The long, winding road to 'The Way, Way Back'
It took years for Oscar-winning screenwriters Nat Faxon and Jim Rash to make their directorial debut about an awkward teen who comes out of his shell
The Way, Way Back
The Way, Way Back takes its name from the rear-facing seat found in the tail end of most station wagons — a relic of a bygone age, but still a potent symbol of adolescent isolation. It’s hard enough to know where you’re going during your awkward teenage years, and it’s tougher still when the grown-ups in your life point you in the wrong direction.
The PG-13-rated coming-of-age comedy (now in limited release) follows a wallflower kid (The Killing‘s Liam James) who blossoms when he takes a job at an amusement park called Water Wizz during a summer vacation with his mom (Toni Collette) and her bully of a boyfriend (Steve Carell). Sam Rockwell plays the eccentric water-park manager who mentors the troubled teen.
Writers, directors, and costars Nat Faxon and Jim Rash (who appear in the film as oddball Water Wizz workers) sat down with EW to detail the sometimes treacherous trip to the big screen.
The roots of the movie can be traced back to when Rash (NBC’s Community) was just 14 years old, riding in the backseat of the family station wagon during a trip to Michigan while his stepfather gave him the world’s worst pep talk. ”He had this conversation with me where he asked me what I thought I was on a scale from one to 10,” Rash says. ”I said, you know, ‘Six?’ And he said, ‘Three.’ He thought he was going to wake me up: ‘Be confident. What’s your problem?’ He was asking an introverted kid to be extroverted.” It took nearly three decades, but now Rash can laugh about it. The hope is that other people will too: Carell’s character delivers the same devastating assessment in the movie’s opening scene.
Like Minds Cross Paths
Both Rash and Faxon moved to Los Angeles to find work as actors after college and became friends in 2000 while members of the Groundlings comedy troupe. That’s when Faxon (Fox’s short-lived Ben and Kate) first heard the ”Three” story. ”I remember being floored by it and gasping much the way people who see the movie do — not really knowing whether to laugh or to cry for this kid,” Faxon says. After a few years at the Groundlings, they wrote a sitcom pilot called Adopted, hoping they could play the leads themselves.
ABC shot a pilot for the TV comedy in 2005, but the duo got some blunt news during a casting meeting. ”Someone leaned forward and said, ‘Jim, you’re not playing this part. We’re not going that nebbishy,”’ Rash recalls. Once again, someone in charge was essentially telling him he was a three. ”It was a punch to the face, verbally,” Faxon says. (ABC did not commit to the series.)
Caution, Detours Ahead
The pair started writing the script for The Way, Way Back in 2005. It generated buzz around Hollywood and Fox Searchlight almost moved forward with it around 2007. But potential directors soon booked other projects and the film languished. ”It had sort of a roller-coaster ride of almost happening and not happening — a typical Hollywood story,” Faxon says. ”It did open a lot more doors, and one was sitting down with Alexander Payne.” The filmmaker (Election, Sideways) didn’t want to direct their water-park story. He just liked the way the duo blended comedy and drama, and he wanted them to bring that touch to adapting Kaui Hart Hemmings’ novel The Descendants, which he planned to make with George Clooney. Flash forward to 2012: Faxon and Rash are standing with Payne on stage at the Academy Awards, accepting Adapted-Screenplay Oscars from presenter Angelina Jolie — and, in Rash’s case, becoming an instant meme by spoofing her infamous sultry leg-pop.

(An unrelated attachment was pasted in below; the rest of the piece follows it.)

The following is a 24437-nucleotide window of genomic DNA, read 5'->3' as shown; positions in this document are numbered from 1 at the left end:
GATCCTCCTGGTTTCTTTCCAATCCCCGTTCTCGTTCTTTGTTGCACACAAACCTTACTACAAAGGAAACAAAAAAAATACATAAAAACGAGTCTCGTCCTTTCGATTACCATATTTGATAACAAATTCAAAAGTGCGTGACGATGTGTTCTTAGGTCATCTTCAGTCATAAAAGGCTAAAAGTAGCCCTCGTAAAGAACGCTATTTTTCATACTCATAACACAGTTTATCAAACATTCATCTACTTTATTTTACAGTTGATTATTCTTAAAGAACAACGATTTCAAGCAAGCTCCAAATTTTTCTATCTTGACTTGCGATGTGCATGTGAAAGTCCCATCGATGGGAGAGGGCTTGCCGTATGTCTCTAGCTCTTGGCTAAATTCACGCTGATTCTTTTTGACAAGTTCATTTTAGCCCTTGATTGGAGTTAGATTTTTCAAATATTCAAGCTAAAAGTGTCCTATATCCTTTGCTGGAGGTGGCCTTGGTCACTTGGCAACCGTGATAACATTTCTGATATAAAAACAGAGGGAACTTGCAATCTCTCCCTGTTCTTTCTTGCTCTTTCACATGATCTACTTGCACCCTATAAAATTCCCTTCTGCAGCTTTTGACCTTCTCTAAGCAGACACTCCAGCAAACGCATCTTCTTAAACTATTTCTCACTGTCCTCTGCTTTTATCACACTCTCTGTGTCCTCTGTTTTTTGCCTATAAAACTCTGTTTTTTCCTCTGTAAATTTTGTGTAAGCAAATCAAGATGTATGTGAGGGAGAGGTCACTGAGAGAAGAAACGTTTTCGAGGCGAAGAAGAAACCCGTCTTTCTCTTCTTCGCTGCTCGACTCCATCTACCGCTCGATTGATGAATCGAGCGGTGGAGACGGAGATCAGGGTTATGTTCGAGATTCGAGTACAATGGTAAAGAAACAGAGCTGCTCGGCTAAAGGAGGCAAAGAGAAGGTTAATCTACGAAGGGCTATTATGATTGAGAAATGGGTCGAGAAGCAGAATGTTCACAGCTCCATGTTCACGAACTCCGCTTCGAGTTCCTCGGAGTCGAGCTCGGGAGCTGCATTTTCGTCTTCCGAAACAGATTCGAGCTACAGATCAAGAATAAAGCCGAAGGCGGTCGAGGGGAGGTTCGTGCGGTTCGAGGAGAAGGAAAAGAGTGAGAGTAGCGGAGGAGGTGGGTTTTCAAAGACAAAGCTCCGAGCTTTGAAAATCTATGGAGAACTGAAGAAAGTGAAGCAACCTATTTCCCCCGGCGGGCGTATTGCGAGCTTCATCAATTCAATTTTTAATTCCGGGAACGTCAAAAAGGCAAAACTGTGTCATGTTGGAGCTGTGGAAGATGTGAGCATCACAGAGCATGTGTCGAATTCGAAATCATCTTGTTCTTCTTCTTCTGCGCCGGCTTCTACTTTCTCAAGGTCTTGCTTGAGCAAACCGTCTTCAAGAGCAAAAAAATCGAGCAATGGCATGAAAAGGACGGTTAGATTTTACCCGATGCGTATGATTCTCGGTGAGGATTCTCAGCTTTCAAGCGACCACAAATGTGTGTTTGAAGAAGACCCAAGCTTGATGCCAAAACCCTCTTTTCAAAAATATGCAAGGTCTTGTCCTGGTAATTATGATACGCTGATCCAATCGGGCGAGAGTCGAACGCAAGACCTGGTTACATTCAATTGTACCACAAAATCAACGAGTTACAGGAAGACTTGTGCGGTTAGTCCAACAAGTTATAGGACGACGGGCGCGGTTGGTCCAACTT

Suddenly studios had renewed interest in The Way, Way Back.
Stars Hop On Board
Landing a strong cast was key to securing the indie film’s just-under $5 million budget. Now happy to cede the major roles to bigger-name actors, Rash and Faxon started with their friend Allison Janney, who came aboard as Carell’s motormouthed, oversharing sister. As first-time directors, they braced themselves for a hard sell with Rockwell, which proved unnecessary. ”He got on the phone like, ‘Hey, uh, so yeah — let’s do this, man. This sounds great,”’ Faxon says. ”And we were like, ‘Uhhhhh — okay! Really? Okay, bye!”’
When they met with Collette for the role of the needy single mom, it was a similar lovefest. ”It was like a date: Are we going to kiss?” Rash jokes. Carell was the last to sign on, for the critical role of Trent, the mother’s chip-on-his-shoulder boyfriend. ”We knew we wanted to go against type, and he came to mind because he had that innate likability that Trent needed. He can’t be a monster,” says Rash. ”After that, the financing became complete and we were off and running and shooting a month later [in Massachusetts].”
One of the last stops on the journey came when the film premiered at the Sundance Film Festival in January. As the end credits rolled, festival director John Cooper offered Faxon and Rash a shot of whiskey before they walked out for a Q&A with the audience. ”I think they saw how pale we were and how scared we were and thought, ‘Maybe this will bring a little color back into their faces,”’ Faxon says. ”Then I took the shot and he goes, ‘Oh, wait, that’s just your natural color,”’ Rash adds.
The crowd’s response was rapturous, and the screening ended with multiple studios making distribution offers, bidding until dawn. Fox Searchlight, the studio that once almost made The Way, Way Back way back when, won the rights with a $10 million offer — just shy of its Little Miss Sunshine purchase record, set in 2006.
After so many years of being a three, Rash and his partner Faxon had finally earned a 10 — and this one had six zeros after it.
The Way, Way Back